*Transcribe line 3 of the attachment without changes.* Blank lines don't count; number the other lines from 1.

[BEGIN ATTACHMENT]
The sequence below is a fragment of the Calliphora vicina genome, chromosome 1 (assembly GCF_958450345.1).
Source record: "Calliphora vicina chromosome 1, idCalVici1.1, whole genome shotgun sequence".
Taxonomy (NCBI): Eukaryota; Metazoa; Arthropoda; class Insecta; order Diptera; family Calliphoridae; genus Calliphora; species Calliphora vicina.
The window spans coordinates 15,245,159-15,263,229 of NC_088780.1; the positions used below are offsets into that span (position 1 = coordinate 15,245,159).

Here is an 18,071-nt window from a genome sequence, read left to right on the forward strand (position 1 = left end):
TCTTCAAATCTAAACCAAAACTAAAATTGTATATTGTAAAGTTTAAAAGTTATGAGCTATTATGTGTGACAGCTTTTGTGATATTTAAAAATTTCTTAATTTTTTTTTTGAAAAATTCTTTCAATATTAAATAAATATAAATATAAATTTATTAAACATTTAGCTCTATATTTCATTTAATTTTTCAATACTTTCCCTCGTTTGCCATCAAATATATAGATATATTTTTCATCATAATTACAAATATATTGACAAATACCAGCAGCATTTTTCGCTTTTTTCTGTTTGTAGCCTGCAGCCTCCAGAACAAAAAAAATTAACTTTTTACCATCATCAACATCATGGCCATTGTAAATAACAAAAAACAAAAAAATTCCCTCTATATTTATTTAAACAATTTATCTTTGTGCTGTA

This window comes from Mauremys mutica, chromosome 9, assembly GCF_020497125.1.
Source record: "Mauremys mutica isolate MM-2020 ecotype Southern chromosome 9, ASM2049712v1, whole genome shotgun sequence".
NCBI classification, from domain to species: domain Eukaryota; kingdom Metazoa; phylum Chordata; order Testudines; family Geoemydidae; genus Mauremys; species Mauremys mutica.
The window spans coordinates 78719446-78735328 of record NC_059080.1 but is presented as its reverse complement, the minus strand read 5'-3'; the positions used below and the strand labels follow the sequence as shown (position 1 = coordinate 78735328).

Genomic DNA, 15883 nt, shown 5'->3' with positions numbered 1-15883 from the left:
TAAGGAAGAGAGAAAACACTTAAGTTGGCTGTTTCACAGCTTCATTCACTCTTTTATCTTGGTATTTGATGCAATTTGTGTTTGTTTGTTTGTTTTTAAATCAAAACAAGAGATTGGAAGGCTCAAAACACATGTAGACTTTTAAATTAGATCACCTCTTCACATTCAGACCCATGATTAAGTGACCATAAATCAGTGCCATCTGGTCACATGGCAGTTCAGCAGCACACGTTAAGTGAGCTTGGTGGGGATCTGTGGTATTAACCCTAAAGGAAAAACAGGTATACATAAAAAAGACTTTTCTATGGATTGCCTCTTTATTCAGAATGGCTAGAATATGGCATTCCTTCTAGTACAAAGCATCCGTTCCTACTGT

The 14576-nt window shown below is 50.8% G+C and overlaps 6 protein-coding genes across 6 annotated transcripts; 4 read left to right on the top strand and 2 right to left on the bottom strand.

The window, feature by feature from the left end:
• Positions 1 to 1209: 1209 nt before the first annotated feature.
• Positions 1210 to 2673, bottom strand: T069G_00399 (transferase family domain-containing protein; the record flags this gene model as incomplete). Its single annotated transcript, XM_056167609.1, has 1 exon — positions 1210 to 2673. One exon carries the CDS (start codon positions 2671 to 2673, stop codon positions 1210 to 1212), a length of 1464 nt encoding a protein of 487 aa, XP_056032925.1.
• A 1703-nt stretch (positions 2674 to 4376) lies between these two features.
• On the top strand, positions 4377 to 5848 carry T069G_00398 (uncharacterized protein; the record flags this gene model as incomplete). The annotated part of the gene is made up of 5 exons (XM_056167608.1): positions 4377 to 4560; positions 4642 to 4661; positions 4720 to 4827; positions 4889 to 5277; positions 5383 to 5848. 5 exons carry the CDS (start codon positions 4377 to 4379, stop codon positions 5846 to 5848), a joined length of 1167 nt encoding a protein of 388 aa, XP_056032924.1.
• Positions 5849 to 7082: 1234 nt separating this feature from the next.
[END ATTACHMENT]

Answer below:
Taxonomy (NCBI): Eukaryota; Metazoa; Arthropoda; class Insecta; order Diptera; family Calliphoridae; genus Calliphora; species Calliphora vicina.